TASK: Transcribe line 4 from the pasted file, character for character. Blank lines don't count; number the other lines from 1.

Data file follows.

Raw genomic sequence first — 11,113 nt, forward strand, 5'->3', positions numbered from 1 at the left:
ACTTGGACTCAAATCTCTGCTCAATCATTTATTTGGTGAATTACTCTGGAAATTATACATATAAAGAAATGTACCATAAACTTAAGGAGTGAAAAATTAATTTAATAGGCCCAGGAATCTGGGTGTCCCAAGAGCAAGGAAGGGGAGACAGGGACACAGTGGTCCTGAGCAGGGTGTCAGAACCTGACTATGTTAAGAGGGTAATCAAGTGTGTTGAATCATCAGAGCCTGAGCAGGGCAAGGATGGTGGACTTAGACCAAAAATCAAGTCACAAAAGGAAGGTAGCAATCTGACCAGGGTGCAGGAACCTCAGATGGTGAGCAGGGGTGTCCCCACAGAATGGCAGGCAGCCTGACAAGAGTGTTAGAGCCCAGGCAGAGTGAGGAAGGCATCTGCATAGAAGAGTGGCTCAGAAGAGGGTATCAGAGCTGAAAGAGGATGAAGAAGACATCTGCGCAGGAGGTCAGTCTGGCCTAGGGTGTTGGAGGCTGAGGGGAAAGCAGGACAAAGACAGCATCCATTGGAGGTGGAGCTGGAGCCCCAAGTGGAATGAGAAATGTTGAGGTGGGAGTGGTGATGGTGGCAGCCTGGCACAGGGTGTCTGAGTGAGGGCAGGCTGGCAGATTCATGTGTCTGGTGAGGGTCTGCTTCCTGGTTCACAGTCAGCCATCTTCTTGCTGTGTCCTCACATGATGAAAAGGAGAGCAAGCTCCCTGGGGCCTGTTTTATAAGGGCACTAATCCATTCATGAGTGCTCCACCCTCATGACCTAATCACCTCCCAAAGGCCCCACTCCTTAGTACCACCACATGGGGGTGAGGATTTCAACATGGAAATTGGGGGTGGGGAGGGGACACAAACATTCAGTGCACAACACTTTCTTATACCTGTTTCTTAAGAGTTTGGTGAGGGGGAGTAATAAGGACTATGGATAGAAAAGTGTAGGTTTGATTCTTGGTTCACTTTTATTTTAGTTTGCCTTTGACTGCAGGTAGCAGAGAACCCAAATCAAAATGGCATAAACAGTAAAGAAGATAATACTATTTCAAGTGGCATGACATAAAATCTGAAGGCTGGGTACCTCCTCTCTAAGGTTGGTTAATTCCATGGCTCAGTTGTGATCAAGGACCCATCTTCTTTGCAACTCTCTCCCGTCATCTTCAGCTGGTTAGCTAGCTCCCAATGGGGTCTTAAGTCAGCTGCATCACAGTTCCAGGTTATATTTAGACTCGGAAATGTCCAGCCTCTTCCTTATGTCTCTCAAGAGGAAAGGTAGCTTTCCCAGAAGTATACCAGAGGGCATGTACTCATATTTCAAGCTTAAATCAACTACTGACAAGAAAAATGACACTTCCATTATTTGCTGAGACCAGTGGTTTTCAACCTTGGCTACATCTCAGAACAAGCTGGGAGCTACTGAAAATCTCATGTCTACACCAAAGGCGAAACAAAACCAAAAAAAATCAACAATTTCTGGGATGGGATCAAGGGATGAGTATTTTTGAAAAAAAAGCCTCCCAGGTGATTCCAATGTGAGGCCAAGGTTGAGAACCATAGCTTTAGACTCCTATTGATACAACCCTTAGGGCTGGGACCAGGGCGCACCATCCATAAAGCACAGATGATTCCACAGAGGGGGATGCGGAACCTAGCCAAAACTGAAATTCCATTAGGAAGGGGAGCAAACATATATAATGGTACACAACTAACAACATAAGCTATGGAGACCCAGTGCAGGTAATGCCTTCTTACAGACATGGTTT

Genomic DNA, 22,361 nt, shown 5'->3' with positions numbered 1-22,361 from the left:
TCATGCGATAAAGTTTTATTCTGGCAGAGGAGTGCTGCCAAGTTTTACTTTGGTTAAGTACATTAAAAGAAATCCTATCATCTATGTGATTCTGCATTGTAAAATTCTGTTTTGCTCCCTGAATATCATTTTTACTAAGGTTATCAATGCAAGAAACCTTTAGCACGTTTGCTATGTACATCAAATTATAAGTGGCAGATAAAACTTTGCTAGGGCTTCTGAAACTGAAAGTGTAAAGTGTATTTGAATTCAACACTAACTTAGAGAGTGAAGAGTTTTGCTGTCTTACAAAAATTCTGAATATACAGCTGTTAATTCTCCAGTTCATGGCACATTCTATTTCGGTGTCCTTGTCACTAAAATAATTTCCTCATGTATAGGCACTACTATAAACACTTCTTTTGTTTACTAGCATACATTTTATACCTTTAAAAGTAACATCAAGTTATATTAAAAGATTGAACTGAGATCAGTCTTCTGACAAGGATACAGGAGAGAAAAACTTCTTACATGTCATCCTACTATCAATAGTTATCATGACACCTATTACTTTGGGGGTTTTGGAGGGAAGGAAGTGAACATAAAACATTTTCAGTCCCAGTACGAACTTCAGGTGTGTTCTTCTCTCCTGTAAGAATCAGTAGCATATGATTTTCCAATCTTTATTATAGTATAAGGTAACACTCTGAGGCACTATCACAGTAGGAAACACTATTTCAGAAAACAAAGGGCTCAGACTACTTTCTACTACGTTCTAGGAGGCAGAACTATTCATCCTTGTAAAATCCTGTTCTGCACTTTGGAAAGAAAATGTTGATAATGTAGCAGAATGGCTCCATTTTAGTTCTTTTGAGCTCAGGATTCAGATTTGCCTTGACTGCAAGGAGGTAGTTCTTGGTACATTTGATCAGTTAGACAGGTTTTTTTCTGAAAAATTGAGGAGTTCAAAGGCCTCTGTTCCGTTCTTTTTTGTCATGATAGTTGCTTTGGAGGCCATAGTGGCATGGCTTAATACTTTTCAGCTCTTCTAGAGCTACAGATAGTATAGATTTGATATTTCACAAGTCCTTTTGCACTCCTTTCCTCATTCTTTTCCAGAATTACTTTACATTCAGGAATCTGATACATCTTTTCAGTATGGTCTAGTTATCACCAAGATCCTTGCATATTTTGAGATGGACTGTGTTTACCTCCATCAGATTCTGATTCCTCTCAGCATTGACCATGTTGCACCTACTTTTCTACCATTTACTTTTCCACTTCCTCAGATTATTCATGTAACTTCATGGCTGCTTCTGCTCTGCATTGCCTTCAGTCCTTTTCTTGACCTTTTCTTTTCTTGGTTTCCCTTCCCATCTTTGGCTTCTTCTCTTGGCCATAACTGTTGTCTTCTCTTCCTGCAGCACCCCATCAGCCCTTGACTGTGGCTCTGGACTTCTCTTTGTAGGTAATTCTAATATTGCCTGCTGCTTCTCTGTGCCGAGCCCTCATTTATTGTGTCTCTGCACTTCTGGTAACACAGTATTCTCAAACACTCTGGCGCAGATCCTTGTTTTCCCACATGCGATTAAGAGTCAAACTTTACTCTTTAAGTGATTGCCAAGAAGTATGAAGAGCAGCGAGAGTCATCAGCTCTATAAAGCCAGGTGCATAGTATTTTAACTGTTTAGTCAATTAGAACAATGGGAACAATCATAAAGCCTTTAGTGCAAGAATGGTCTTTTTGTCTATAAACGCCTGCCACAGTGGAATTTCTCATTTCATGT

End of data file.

TCATGCGATAAAGTTTTATTCTGGCAGAGGAGTGCTGCCAAGTTTTACTTTGGTTAAGTACATTAAAAGAAATCCTATCATCTATGTGATTCTGCATTGTAAAATTCTGTTTTGCTCCCTGAATATCATTTTTACTAAGGTTATCAATGCAAGAAACCTTTAGCACGTTTGCTATGTACATCAAATTATAAGTGGCAGATAAAACTTTGCTAGGGCTTCTGAAACTGAAAGTGTAAAGTGTATTTGAATTCAACACTAACTTAGAGAGTGAAGAGTTTTGCTGTCTTACAAAAATTCTGAATATACAGCTGTTAATTCTCCAGTTCATGGCACATTCTATTTCGGTGTCCTTGTCACTAAAATAATTTCCTCATGTATAGGCACTACTATAAACACTTCTTTTGTTTACTAGCATACATTTTATACCTTTAAAAGTAACATCAAGTTATATTAAAAGATTGAACTGAGATCAGTCTTCTGACAAGGATACAGGAGAGAAAAACTTCTTACATGTCATCCTACTATCAATAGTTATCATGACACCTATTACTTTGGGGGTTTTGGAGGGAAGGAAGTGAACATAAAACATTTTCAGTCCCAGTACGAACTTCAGGTGTGTTCTTCTCTCCTGTAAGAATCAGTAGCATATGATTTTCCAATCTTTATTATAGTATAAGGTAACACTCTGAGGCACTATCACAGTAGGAAACACTATTTCAGAAAACAAAGGGCTCAGACTACTTTCTACTACGTTCTAGGAGGCAGAACTATTCATCCTTGTAAAATCCTGTTCTGCACTTTGGAAAGAAAATGTTGATAATGTAGCAGAATGGCTCCATTTTAGTTCTTTTGAGCTCAGGATTCAGATTTGCCTTGACTGCAAGGAGGTAGTTCTTGGTACATTTGATCAGTTAGACAGGTTTTTTTCTGAAAAATTGAGGAGTTCAAAGGCCTCTGTTCCGTTCTTTTTTGTCATGATAGTTGCTTTGGAGGCCATAGTGGCATGGCTTAATACTTTTCAGCTCTTCTAGAGCTACAGATAGTATAGATTTGATATTTCACAAGTCCTTTTGCACTCCTTTCCTCATTCTTTTCCAGAATTACTTTACATTCAGGAATCTGATACATCTTTTCAGTATGGTCTAGTTATCACCAAGATCCTTGCATATTTTGAGATGGACTGTGTTTACCTCCATCAGATTCTGATTCCTCTCAGCATTGACCATGTTGCACCTACTTTTCTACCATTTACTTTTCCACTTCCTCAGATTATTCATGTAACTTCATGGCTGCTTCTGCTCTGCATTGCCTTCAGTCCTTTTCTTGACCTTTTCTTTTCTTGGTTTCCCTTCCCATCTTTGGCTTCTTCTCTTGGCCATAACTGTTGTCTTCTCTTCCTGCAGCACCCCATCAGCCCTTGACTGTGGCTCTGGACTTCTCTTTGTAGGTAATTCTAATATTGCCTGCTGCTTCTCTGTGCCGAGCCCTCATTTATTGTGTCTCTGCACTTCTGGTAACACAGTATTCTCAAACACTCTGGCGCAGATCCTTGTTTTCCCACATGCGATTAAGAGTCAAACTTTACTCTTTAAGTGATTGCCAAGAAGTATGAAGAGCAGCGAGAGTCATCAGCTCTATAAAGCCAGGTGCATAGTATTTTAACTGTTTAGTCAATTAGAACAATGGGAACAATCATAAAGCCTTTAGTGCAAGAATGGTCTTTTTGTCTATAAACGCCTGCCACAGTGGAATTTCTCATTTCATGT